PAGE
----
Ottawa

Hundreds from Deer Lake flee to Cornwall to escape forest fires

As multiple fires rage in northwestern Ontario, hundreds from a First Nation community have been relocated to a hotel on the opposite side of the province.

Residents told they could only bring about 13 kilograms worth of luggage

Evacuees from Deer Lake First Nation board a plane as nearby forest fires threaten to reach the community. (Submitted by resident of Deer Lake)

As multiple fires rage in northwestern Ontario, hundreds from a First Nation community — many of them children — have been relocated to a hotel on the opposite side of the province.

More than 500 people from Deer Lake First Nation were flown 2,000 kilometres east to the Nav Centre in Cornwall, Ont., where they'll likely stay for at least a month.

A formal request for evacuation support was issued in Deer Lake Friday afternoon as nearby fires continue to grow. As of Monday, more than 100 fires were burning in the region, including three fires around the communities of Red Lake and Kenora, Ont., that ranged from 20,000 to 100,000 hectares in size. The wildfires have been large enough to cause air quality problems as far away as eastern Ontario and western Quebec.

The community of Deer Lake had already been partially evacuated earlier last week, with vulnerable residents being hosted in areas like Cornwall, Thunder Bay and Cochrane. Some were flown out as recently as Sunday.

While residents had several days' notice, they were told they could only bring a single suitcase with a limit of about 13 kilograms each. Many were only able to pack their clothes and IDs. Some chose to stay behind to take care of pets.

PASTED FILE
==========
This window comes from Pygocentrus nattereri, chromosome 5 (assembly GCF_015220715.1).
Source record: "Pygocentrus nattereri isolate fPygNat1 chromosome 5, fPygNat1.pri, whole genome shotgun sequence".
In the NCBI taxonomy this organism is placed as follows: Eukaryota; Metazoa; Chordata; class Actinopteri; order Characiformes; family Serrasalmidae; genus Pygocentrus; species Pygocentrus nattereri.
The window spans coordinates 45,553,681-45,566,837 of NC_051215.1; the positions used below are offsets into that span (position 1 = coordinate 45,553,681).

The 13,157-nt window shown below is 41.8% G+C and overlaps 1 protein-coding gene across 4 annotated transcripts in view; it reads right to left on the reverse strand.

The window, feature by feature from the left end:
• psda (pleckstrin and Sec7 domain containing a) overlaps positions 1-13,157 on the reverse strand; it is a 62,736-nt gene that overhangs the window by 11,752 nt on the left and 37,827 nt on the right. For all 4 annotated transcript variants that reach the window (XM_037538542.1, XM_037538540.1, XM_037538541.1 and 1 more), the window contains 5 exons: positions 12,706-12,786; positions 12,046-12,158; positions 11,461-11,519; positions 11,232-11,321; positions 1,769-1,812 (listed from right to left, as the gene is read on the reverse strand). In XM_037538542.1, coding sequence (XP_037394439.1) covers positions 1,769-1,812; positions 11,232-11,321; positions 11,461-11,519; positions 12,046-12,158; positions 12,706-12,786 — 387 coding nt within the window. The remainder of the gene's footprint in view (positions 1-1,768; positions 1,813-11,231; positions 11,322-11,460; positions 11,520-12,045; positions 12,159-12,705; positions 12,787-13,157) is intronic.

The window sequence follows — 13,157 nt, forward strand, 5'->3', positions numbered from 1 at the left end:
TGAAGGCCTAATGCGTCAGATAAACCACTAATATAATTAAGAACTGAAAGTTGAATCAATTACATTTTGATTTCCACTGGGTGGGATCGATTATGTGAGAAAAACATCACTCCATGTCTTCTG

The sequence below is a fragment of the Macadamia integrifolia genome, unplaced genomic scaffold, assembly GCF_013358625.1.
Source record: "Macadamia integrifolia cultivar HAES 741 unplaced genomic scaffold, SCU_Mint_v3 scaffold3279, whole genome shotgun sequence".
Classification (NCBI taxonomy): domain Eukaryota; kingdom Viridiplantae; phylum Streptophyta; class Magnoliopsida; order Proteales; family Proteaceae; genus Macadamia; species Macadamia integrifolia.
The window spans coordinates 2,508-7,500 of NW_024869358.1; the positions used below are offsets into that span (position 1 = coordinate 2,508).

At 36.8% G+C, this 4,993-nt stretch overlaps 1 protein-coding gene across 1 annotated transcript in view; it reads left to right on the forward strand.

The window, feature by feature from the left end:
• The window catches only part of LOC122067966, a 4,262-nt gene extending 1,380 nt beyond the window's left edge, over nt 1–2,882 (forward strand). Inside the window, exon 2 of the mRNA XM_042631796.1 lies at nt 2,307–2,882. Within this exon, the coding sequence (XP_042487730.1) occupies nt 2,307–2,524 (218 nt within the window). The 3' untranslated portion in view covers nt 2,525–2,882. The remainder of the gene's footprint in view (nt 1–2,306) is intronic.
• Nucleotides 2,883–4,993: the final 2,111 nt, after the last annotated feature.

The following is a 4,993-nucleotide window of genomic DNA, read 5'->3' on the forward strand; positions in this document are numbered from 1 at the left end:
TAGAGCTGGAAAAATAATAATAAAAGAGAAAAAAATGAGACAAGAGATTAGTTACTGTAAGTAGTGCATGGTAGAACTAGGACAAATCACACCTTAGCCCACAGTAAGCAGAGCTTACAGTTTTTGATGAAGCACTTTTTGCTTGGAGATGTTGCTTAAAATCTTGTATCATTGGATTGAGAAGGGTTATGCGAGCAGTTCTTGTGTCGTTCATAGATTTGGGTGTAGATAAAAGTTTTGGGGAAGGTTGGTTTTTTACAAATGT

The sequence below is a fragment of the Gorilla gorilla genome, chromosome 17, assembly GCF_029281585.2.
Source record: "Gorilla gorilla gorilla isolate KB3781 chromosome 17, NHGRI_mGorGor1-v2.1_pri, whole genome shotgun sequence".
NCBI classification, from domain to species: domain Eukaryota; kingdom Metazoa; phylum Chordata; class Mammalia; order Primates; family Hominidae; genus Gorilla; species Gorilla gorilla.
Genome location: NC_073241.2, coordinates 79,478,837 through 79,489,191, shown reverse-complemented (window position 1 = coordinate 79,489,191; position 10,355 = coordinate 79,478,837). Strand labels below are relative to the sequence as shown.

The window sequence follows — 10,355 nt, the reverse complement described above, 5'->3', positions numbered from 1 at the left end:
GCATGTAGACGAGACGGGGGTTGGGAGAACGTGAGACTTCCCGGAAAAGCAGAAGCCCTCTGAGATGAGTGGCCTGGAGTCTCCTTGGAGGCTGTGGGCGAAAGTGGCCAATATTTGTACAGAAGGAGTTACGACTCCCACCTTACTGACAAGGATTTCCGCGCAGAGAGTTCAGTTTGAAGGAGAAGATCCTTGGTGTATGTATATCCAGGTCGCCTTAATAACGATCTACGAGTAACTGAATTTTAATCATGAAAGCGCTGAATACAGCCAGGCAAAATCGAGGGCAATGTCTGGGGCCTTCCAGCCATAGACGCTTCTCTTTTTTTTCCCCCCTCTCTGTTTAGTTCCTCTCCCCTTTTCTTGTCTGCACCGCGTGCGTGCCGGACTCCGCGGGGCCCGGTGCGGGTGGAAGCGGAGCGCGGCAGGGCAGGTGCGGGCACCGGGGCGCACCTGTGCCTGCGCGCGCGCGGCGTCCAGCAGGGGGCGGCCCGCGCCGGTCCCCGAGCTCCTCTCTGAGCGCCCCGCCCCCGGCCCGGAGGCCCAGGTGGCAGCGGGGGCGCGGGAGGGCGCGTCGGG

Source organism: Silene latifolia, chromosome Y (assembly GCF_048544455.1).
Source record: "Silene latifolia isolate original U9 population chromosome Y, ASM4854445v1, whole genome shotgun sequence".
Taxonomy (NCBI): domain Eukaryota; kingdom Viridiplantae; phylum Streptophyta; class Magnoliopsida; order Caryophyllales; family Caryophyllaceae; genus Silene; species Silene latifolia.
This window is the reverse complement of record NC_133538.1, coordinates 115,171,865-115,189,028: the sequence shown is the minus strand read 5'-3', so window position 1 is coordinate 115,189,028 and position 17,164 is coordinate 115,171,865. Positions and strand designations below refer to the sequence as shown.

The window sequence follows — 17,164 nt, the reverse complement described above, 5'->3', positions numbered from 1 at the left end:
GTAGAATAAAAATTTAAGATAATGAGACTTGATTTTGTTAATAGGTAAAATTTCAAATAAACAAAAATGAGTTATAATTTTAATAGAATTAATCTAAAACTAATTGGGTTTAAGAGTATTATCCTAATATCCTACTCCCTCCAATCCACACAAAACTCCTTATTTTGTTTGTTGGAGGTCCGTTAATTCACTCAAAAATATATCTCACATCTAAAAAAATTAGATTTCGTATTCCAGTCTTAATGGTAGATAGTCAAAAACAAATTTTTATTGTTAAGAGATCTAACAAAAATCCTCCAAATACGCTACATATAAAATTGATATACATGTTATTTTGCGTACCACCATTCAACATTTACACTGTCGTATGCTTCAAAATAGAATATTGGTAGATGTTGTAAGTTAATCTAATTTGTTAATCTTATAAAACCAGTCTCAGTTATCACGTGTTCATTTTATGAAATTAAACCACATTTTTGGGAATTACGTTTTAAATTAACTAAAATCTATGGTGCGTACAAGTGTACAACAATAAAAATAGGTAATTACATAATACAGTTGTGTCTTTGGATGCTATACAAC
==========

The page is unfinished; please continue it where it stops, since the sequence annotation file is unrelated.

Deer Lake resident Kerri Rae flew to Cornwall with her nine-year-old son. (Hugo Belanger/CBC)

Residents like Kerri Rae and her son left everything behind.

"I'm feeling kind of homesick. Like, I miss being at home," Rae said. "But I did what I could for [my son] ... I just got on the first plane I could with him."

Residents are worried about their houses, said Linus Meekis. "We don't want to stay here forever. We want to go home."

'We're all worried,' says resident Linus Meekis of the homes left behind in Deer Lake. (Hugo Belanger/CBC)

At the hotel, several families are sharing rooms with single beds. Many that have relocated to the city have young children and everyone has been told they won't be able to return home for at least a month while crews deal with the fire near the Deer Lake community.

"I talked to [my son] and he understood why we had to leave," said Rae. "I told him, 'You'll be okay out there. People are going to take care of us out there.'"

More residents to arrive

During a media briefing Monday, the Eastern Ontario Health Unit's Medical Officer of Health Dr. Paul Roumeliotis told reporters it's possible a few more residents from Deer Lake will be arriving in Cornwall soon.

"This is not new to us," said Roumeliotis of taking in residents. Last year, 129 Canadian cruise ship passengers were flown to Cornwall from Japan to quarantine for two weeks after a COVID-19 outbreak.

Deer Lake residents have been relying on taxis and public transportation to get to and from the Nav Centre. (Hugo Belanger/CBC)

"We're not sure how long they'll be here but we have been providing the usual care and support through our multiple health-care [and] social providers," Roumeliotis told reporters.

Meanwhile, Deer Lake residents said they are organizing recreational activities to help pass the time. While many are homesick, some like Meekis said people remain hopeful there will be a home to return to.

ABOUT THE AUTHOR

Nicole Williams

Video Journalist

Nicole Williams is a video journalist with CBC Ottawa. She previously worked as a reporter with CBC P.E.I. and as an associate producer with CBC News in Toronto.

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